Although Deveney does not make it explicit, the parallel is there to be made between Randolph 's need to re-invent and glorify his pedigree in the face of social rejection and his and other esoteric groups ' needs to claim distant roots and great chains of "masters. "

P.B. Randolph 's life story demonstrates also how reform-minded American Spiritualism turned into "occultism. " Spiritualism was well-intentioned, "scientific " but also passive, linked to social reform (early feminism, the abolition of slavery) but also to faddishness, most notably "free love, " which could, depending on who was talking, mean anything from a partnership of equals to mere spouse-swapping. ( "You and I were meant to be soul mates. ") Occultism, on the other hand, is individualistic, rooted in personal development and self-improvement, and generally not connected to any social or political philosophy.

The occult practices which Randolph developed or originated were active, pragmatic, and flamboyant. We see the development of the magical will, but we also see the tedious piling up of "secret Masters, " Oriental sages, degrees and orders and robes and titles and (paper) temples and secrets and initiations that leave the cynic wondering if there was ever anything there but a few old men in a dusty lodge room, as in Charles Portis 's tragicomic 1985 novel Masters of Atlantis. If some of this sounds like Blavatsky, be assured that "HPB " was well acquainted with Randolph, enough impressed with him that she sometimes had to put him down as "half-initiated " and his teachings on sex as fuel for occult progress as "vile " and "criminal " in order, one suspects, to maintain her own status among her chelas.

That "vile " teaching had two levels. On the exoteric, Randolph wrote conservatively on sexual satisfaction in marriage, preaching the importance of mutual physical and emotional satisfaction for both partners. Although other sexual reformers of his time had advocated "male continence " or "karezza, " that is to say, intercourse without male ejaculation, Randolph denounced the idea. On the esoteric (for an additional payment), he re-formulated the idea of sexual union as the "booster " to magical attainment.

In typical flamboyant terms, he promised that "he or she who, by, in, with, and through [true Sex-power], truly wishes, yearns, prays and craves, with WILL, FAITH, EARNEST VERVE, any great good, Favor, Energy, Power, Quality, Force, or Ability of whatsoever grade, degree, nature, or kind, possible to any human being, as Love, Self-command, Retentive Power, Magnetic Presence, or any other achievable thing--beginning the mental work before, continuing it during, and decreeing it at love 's culmination and demise--that coveted boon will come as certainly as the Soul is true that craves it. "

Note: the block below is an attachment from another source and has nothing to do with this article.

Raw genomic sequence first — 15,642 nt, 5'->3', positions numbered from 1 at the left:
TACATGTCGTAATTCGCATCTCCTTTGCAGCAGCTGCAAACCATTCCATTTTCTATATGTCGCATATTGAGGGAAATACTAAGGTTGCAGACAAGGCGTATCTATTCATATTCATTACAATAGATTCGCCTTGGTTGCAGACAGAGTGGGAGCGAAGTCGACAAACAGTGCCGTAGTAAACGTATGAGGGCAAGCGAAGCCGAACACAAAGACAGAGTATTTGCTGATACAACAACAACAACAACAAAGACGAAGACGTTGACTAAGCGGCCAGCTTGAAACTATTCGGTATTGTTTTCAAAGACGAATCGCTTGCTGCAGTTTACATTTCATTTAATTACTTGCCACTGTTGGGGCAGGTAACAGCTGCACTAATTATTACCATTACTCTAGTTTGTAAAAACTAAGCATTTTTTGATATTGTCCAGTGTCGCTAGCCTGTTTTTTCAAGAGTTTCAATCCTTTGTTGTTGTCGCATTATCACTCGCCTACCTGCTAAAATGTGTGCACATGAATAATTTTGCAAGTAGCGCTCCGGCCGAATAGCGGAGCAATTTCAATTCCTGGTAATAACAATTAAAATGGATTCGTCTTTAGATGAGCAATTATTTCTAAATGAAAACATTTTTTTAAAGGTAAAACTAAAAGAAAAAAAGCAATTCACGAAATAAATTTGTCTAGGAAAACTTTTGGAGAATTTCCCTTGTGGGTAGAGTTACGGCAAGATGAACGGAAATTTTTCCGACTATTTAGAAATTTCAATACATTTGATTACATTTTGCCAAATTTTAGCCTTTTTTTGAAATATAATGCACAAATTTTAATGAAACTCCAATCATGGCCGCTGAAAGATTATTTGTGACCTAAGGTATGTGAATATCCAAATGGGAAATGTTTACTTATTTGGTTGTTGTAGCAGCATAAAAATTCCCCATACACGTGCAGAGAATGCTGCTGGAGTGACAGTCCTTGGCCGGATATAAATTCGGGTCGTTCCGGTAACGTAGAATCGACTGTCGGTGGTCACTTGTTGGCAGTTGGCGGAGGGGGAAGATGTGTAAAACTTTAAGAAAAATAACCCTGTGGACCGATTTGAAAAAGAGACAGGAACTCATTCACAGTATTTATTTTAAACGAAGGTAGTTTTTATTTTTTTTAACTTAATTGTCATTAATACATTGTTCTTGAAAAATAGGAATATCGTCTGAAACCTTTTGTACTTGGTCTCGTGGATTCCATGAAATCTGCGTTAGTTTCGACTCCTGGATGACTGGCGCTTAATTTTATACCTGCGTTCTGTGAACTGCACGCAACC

Similar teachings, of course, remain a magical staple today.

Uncertain of his identity and creating new ones to meet the circumstances, wrapping himself and his projects in fancy foreign-sounding names ( "Imperial Dome of the Third Supreme Temple of the Order, " "Anseiretic Mystery ") yet able to cut through to the essential principles of creative visualization, scrying, and sexual magic, and elucidate them in fairly clear language, Randolph was, after all, a quintessential nineteenth-century American.

As Deveney writes, "He was a black man who tried with considerable success to succeed in a white world and to do so on his own terms rather than as the merely symbolical Black Man erected by the forces of organized reform. In the world of spiritualism and occultism his was a revolutionary role, and he was truly the precursor of what occultism has become ... in its almost exclusive preoccupation with personal experience and spiritual techniques and its relegation of doctrine to a secondary position. " He deserves to be in the canon.

Paschal Beverly Randolph comes with extensive end notes, appendices, and an annotated bibliography of Randolph 's works in addition to the author 's research bibliography. Deveney has rescued P.B. Randolph from the dustbin of history. I wish only that the standard historians of nineteenth-century religion in America, who treat Spiritualism briefly if at all in their obsession with "awakenings " and denominational doings, would give more attention to this collection of movements that involved so many people.

Chas S. Clifton lives in the Wet Mountains of southern Colorado. He edits Llewellyn Publications' Witchcraft Today series, which includes The Modern Craft Movement (1992), Modern Rites of Passage (1993), Witchcraft & Shamanism (1994), and Living Between Two Worlds (1996).